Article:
Diatomite has been studied for the removal of toluene from aqueous solution. Modification treatment of the adsorbent with nickel oxide nanoparticles was useful and its adsorption capacity increased. The adsorption process was not influenced by solution pH and used natural pH of the solutions. It was found that in order to obtain the highest possible removal of toluene, the experiments can be carried out at pH 6, temperature 25°C, an agitation speed of 200 rpm, an initial toluene concentration of 150 mg/L, a centrifugal rate of 4000 rpm, adsorbent dosage = 0.1 g and a process time of 90 min. The results of this work show that the maximum percentage removal of toluene from aqueous solution in the optimum conditions for NONMD was 96.91% (145.36 mg/g). Furthermore, under same conditions, the maximum adsorption of natural diatomite was 71.45% (107.18 mg/g).

The most important thing to design and run an industrial adsorption plant is the knowledge of adsorption kinetics and isotherms. Hence, the experimental results were analyzed by using the Langmuir, Freundlich and BET equations. Equilibrium data for the adsorption of toluene by natural diatomite fit well to the Langmuir isotherm model. Furthermore, the Freundlich model is most appropriate for the adsorption of toluene on NONMD. In addition, the rate of adsorption process for both of them obeys the pseudo-second-order kinetics model.

Symbols used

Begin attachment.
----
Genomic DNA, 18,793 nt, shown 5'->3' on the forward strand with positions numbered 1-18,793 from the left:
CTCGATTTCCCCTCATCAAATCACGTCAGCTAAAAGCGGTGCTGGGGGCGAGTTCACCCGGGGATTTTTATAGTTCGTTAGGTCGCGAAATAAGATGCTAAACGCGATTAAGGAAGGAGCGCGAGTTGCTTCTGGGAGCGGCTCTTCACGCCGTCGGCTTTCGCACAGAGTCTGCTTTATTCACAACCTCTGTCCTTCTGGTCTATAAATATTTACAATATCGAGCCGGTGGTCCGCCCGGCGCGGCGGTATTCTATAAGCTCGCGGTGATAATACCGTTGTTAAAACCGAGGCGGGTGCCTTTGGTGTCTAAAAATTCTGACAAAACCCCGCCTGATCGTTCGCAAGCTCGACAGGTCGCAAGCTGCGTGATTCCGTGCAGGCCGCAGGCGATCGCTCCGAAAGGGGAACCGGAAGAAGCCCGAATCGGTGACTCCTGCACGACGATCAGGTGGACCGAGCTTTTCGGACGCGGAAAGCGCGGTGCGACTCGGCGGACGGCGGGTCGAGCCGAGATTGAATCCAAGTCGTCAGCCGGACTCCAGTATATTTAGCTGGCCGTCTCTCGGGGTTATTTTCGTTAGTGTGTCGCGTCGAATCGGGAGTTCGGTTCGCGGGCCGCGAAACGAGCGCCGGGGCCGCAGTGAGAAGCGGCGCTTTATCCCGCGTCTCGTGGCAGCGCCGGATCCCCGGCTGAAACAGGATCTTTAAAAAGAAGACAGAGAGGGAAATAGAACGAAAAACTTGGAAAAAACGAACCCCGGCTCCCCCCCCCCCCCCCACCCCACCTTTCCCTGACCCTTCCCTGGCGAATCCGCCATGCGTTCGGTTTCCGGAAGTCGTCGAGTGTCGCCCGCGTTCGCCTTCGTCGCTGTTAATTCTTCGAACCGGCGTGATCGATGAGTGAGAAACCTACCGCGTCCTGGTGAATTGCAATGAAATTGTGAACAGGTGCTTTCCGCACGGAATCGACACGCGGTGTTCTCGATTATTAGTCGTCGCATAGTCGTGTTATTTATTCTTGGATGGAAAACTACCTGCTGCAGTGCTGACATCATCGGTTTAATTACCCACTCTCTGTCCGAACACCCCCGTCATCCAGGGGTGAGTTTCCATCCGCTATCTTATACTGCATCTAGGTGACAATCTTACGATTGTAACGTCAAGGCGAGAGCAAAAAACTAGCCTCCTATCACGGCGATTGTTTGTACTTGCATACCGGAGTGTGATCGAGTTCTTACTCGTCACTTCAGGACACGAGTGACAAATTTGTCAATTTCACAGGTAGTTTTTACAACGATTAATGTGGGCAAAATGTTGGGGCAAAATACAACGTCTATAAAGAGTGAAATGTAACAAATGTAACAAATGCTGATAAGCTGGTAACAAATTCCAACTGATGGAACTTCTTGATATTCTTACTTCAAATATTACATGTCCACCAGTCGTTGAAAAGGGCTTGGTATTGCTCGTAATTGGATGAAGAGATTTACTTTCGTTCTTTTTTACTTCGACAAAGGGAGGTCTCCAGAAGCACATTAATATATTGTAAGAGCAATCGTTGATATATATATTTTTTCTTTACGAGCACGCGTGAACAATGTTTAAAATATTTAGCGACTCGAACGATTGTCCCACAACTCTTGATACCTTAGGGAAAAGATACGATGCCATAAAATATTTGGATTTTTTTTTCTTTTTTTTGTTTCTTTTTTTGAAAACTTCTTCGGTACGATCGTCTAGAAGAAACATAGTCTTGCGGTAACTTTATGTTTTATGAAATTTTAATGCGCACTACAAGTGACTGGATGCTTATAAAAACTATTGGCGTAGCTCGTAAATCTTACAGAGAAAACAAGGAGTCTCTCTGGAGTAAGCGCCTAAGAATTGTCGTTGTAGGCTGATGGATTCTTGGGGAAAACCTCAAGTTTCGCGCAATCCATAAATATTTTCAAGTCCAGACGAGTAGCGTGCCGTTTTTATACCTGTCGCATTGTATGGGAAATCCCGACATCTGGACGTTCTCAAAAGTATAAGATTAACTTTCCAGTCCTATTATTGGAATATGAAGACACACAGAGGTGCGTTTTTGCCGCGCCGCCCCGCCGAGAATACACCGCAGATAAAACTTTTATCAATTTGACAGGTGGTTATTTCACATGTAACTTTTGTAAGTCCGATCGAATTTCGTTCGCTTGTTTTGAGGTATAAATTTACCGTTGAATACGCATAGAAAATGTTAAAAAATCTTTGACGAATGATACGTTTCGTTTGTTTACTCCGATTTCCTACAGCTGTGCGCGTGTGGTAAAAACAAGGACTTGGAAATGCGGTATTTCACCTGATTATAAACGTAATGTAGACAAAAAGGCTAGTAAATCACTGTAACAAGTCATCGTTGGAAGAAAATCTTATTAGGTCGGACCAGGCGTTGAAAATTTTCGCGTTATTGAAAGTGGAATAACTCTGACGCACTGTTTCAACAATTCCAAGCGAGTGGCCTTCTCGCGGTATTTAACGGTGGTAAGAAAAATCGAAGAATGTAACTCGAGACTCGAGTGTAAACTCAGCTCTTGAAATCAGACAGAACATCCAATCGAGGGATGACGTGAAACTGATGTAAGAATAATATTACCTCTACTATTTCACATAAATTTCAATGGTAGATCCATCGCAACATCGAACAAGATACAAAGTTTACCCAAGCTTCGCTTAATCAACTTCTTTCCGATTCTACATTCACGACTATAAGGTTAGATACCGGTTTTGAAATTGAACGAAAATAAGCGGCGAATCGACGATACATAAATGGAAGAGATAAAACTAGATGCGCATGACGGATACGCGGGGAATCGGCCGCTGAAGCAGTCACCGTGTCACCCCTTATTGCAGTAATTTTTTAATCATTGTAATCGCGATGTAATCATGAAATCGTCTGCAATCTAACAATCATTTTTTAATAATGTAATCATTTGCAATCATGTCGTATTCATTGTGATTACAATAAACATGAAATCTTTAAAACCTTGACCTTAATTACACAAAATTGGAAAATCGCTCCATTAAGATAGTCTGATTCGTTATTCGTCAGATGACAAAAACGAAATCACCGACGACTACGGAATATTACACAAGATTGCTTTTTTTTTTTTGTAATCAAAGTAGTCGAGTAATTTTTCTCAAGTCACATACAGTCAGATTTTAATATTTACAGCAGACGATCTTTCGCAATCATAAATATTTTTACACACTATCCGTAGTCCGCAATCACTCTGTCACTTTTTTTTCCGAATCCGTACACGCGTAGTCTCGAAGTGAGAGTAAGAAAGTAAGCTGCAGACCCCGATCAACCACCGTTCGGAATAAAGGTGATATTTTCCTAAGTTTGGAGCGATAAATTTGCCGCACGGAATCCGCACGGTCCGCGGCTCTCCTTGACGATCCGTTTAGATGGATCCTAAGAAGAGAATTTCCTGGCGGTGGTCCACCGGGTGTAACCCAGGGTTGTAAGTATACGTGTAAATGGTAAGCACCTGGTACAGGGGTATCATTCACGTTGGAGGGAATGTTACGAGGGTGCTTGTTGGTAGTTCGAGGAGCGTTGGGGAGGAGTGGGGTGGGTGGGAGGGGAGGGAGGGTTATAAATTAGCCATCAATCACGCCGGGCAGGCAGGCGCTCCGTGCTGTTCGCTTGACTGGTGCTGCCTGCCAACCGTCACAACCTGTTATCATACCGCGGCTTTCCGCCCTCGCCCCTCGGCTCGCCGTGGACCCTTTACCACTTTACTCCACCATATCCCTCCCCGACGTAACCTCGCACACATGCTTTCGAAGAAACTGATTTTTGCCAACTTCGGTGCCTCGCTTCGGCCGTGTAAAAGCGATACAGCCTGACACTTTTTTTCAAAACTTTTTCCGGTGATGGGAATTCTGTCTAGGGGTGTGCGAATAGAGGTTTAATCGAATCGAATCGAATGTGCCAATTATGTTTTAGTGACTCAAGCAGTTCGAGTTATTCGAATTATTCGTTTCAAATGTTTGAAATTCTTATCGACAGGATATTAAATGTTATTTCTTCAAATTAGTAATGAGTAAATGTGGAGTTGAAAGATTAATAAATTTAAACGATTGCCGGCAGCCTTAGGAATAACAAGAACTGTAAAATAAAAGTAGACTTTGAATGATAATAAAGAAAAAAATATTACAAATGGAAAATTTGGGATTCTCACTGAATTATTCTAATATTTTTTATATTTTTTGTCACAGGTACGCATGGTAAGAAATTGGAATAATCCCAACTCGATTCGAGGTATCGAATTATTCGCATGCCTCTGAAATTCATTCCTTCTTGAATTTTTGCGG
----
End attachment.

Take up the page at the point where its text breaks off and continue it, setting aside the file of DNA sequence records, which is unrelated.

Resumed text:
C 0 [mg L −1 ] initial concentration of toluene

C e [mg L −1 ] residual concentration at equilibrium

C s [mg L −1 ] saturation concentration of toluene

K 1,ad [min −1 ] rate constant of Pseudo-first-order

K 2,ad [min −1 ] rate constant of Pseudo-second-order

k F [(mg g −1 )( mg L −1 ) -1/n ] Freundlich constant

k L [L mg −1 ] Langmuir constant

k b [] BET constant

m [g] mass of adsorbent used

n [] parameter indicating the intensity of adsorption

q e [mg g −1 ] residual amount adsorbed at equilibrium

q p [mg g −1 ] predicted sorption capacity

q o [mg g −1 ] observed sorption capacity

Q o [mg g −1 ] maximum sorption capacity

r 2 [–] correlative coefficient for all models

V [L] volume of toluene solution

Declarations

Acknowledgments

The authors are thankful to Petroleum University of Technology for providing the financial help and to Institute for Color Science and Technology (ICST), for supporting this research.

Authors’ Affiliations

(1)
School of Chemical Engineering, College of Engineering, University of Tehran
(2)
Department of Chemical Engineering, Tarbiat Modares University
(3)
Ahwaz Faculty of Petroleum, Petroleum University of Technology (PUT)
(4)
Department of Environmental Researches, Institute for Color Science and Technology (ICST)